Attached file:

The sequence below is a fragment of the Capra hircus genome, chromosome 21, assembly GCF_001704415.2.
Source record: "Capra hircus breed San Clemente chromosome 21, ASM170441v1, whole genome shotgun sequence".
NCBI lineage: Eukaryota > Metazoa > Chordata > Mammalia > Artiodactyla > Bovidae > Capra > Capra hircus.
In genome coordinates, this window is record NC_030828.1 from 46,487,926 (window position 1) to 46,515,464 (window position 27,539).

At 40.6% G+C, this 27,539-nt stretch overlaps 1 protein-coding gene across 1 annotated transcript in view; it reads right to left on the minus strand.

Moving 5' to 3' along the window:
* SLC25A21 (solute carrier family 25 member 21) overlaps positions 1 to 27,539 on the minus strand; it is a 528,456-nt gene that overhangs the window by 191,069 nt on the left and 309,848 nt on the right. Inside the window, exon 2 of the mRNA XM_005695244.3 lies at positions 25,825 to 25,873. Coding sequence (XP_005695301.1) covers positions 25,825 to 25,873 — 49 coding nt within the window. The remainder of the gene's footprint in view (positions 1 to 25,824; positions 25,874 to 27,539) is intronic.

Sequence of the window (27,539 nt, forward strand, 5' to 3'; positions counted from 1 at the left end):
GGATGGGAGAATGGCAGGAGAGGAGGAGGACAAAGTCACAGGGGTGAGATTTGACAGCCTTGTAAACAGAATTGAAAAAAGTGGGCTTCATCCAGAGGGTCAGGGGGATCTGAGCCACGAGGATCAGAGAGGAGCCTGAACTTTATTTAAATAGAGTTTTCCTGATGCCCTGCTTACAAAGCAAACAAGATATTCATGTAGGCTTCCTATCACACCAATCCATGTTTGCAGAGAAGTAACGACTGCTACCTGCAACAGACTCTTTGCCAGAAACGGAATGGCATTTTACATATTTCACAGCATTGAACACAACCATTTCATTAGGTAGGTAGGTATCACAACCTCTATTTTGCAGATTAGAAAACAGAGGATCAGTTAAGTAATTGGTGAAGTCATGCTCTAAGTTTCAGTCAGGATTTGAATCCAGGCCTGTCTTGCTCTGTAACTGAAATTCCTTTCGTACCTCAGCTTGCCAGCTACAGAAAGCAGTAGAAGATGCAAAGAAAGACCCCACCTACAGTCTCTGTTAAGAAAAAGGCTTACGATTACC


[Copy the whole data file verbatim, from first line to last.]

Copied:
The sequence below is a fragment of the Capra hircus genome, chromosome 21, assembly GCF_001704415.2.
Source record: "Capra hircus breed San Clemente chromosome 21, ASM170441v1, whole genome shotgun sequence".
NCBI lineage: Eukaryota > Metazoa > Chordata > Mammalia > Artiodactyla > Bovidae > Capra > Capra hircus.
In genome coordinates, this window is record NC_030828.1 from 46,487,926 (window position 1) to 46,515,464 (window position 27,539).

At 40.6% G+C, this 27,539-nt stretch overlaps 1 protein-coding gene across 1 annotated transcript in view; it reads right to left on the minus strand.

Moving 5' to 3' along the window:
* SLC25A21 (solute carrier family 25 member 21) overlaps positions 1 to 27,539 on the minus strand; it is a 528,456-nt gene that overhangs the window by 191,069 nt on the left and 309,848 nt on the right. Inside the window, exon 2 of the mRNA XM_005695244.3 lies at positions 25,825 to 25,873. Coding sequence (XP_005695301.1) covers positions 25,825 to 25,873 — 49 coding nt within the window. The remainder of the gene's footprint in view (positions 1 to 25,824; positions 25,874 to 27,539) is intronic.

Sequence of the window (27,539 nt, forward strand, 5' to 3'; positions counted from 1 at the left end):
GGATGGGAGAATGGCAGGAGAGGAGGAGGACAAAGTCACAGGGGTGAGATTTGACAGCCTTGTAAACAGAATTGAAAAAAGTGGGCTTCATCCAGAGGGTCAGGGGGATCTGAGCCACGAGGATCAGAGAGGAGCCTGAACTTTATTTAAATAGAGTTTTCCTGATGCCCTGCTTACAAAGCAAACAAGATATTCATGTAGGCTTCCTATCACACCAATCCATGTTTGCAGAGAAGTAACGACTGCTACCTGCAACAGACTCTTTGCCAGAAACGGAATGGCATTTTACATATTTCACAGCATTGAACACAACCATTTCATTAGGTAGGTAGGTATCACAACCTCTATTTTGCAGATTAGAAAACAGAGGATCAGTTAAGTAATTGGTGAAGTCATGCTCTAAGTTTCAGTCAGGATTTGAATCCAGGCCTGTCTTGCTCTGTAACTGAAATTCCTTTCGTACCTCAGCTTGCCAGCTACAGAAAGCAGTAGAAGATGCAAAGAAAGACCCCACCTACAGTCTCTGTTAAGAAAAAGGCTTACGATTACC